No, Wikipedia Doesn’t Think A Monkey Owns The Copyright On This Selfie

“This is how Planet of the Apes started.” Or maybe not.

1. A monkey took this selfie in Indonesia in 2011.

David Slater/Caters

The crested black macaque managed to take the picture after playing around with British photographer David Slater’s equipment.

2. The monkey selfie is currently the centre of a copyright row between Wikipedia and Slater – supposedly on the grounds that Wikipedia thinks the monkey owns the copyright to the photo.

David Slater/Caters

Slater, who owned the camera that the picture was taken on, claims the copyright is his, and demanded that Wikipedia remove the image, as revealed in the transparency report released today by the Wikimedia Foundation, the non-profit organisation that has oversight of Wikipedia and related projects. Wikimedia refused his demand.

Slater seems to be the source of the claim that Wikipedia thinks the copyright belongs to the monkey. “If the monkey took it, it owns copyright, not me, that’s their basic argument,” he told The Telegraph.

3. But that’s not true. The Wikipedia page is very clear that they think nobody owns the copyright. Because monkeys can’t own the copyright on things.

Wikipedia’s argument is simply that Slater cannot own the copyright, because (despite the camera being his) he didn’t create the picture himself. When Slater first sold the picture around the world in 2011, he was very clear that the picture came about by accident.

The case – which Slater suggests he is planning to bring to court – raises some interesting questions. How much intent does a photographer have to have to capture a specific image before they can claim copyright on it? Would this be different if, say, Slater had deliberately set up a tripwire or light trap to trigger the camera when a monkey moved into frame?

Equally, does simply owning the tools a picture was produced with (in this case, the camera) mean you own the copyright? Does the owner of a wall get the copyright to graffiti painted on it? If you borrow somebody’s paints and brushes to create a painting, do they have part of the copyright?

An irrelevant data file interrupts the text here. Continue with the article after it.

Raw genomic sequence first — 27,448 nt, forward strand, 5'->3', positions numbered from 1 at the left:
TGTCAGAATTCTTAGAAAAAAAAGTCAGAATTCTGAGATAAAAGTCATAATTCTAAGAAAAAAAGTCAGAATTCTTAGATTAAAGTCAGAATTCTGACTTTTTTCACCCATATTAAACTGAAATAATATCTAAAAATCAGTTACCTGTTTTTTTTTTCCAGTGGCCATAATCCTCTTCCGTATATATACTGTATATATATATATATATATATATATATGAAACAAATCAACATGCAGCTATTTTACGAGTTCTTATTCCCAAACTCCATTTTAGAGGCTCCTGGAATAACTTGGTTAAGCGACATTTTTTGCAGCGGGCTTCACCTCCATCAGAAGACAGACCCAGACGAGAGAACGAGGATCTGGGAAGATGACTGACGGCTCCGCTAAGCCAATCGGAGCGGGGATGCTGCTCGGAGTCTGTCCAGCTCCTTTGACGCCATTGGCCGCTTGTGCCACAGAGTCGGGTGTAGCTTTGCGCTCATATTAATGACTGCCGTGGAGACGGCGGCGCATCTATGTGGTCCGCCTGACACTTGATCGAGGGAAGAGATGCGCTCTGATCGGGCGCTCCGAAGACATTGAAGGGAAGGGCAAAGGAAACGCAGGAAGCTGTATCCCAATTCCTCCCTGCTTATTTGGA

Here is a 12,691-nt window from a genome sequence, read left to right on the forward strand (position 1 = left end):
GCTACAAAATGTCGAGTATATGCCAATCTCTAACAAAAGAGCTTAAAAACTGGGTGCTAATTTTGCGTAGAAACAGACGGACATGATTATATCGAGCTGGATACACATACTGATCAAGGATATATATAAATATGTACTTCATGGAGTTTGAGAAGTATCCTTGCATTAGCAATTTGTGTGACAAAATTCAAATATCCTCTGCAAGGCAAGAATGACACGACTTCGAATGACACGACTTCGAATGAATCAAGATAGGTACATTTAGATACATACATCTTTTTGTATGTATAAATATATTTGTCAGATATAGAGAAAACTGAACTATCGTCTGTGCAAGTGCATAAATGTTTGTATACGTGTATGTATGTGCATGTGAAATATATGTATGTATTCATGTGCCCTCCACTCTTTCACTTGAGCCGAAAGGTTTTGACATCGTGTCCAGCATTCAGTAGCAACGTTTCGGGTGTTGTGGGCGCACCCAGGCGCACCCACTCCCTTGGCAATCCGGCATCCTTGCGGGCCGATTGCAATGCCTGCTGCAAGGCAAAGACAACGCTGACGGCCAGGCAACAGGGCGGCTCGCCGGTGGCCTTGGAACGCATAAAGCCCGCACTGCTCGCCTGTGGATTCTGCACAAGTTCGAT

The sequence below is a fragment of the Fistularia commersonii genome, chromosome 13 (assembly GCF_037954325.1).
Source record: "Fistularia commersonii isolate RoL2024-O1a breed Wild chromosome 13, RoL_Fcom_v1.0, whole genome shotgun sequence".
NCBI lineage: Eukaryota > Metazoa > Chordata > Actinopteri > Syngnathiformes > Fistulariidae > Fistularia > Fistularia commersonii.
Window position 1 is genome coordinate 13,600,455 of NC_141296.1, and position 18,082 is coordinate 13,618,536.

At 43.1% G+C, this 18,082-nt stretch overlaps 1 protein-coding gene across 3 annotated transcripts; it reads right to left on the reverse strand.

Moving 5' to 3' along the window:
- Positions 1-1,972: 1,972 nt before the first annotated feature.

4. The interesting debate hasn’t stopped those on Twitter expressing their shock at the suggestion a monkey could own the copyright to something.

"All that is necessary for the triumph of evil is for goo... HOW CAN A MONKEY OWN THE COPYRIGHT TO HIS SELFIE?" ~ Twitter, Every Single Day

— Alex Andreou (@sturdyAlex)

Even if they use stolen equipment, the fact is that monkeys own the rights to their selfies. Yes. Really.

— J. Graeme Noseworthy (@graemeknows)

RT if you'd prefer to have the selfie-taking monkey as Prime Minister than Boris Johnson

— Boris Watch (@BorisWatch)

Wikimedia completely wrong on this > Wikipedia refuses to delete photo as 'monkey owns it'

— Jonathan Beeston (@searchbeest)

MONKEY APES PHOTOGRAPHER- easily the best story today- #monkeyingaround #monkeyselfie

— alexmatchett (@alexmatchett)

The Internet is actually just a giant experiment to make us rethink our ideas about intellectual property.

— John Burger (@johndburger)

so animal rights>corporate>human? mT @Sparkes: Wikimedia decides monkey, not photographer owns copyright #hmm

— deb louison lavoy (@deb_lavoy)

Does @Wikipedia intend to pay the money to the Monkey who owns Copyright? If they argue DJ Slater dont @Telegraph

— Stefan Lindblad (@StefanLindblad)

oh what a brilliant victory for animal rights, wikipedia. so did the monkey release the photo for your use then

— mallo (@mallorydoe)

i hope there's a session about monkey copyright at the wikipedia conference

— Ed Jefferson (@edjeff)

I like copyright, I like monkeys. This is an amusing day.

— Jules Mattsson (@julesmattsson)

17. Sigh.

Twentieth Century Fox Film Corporation

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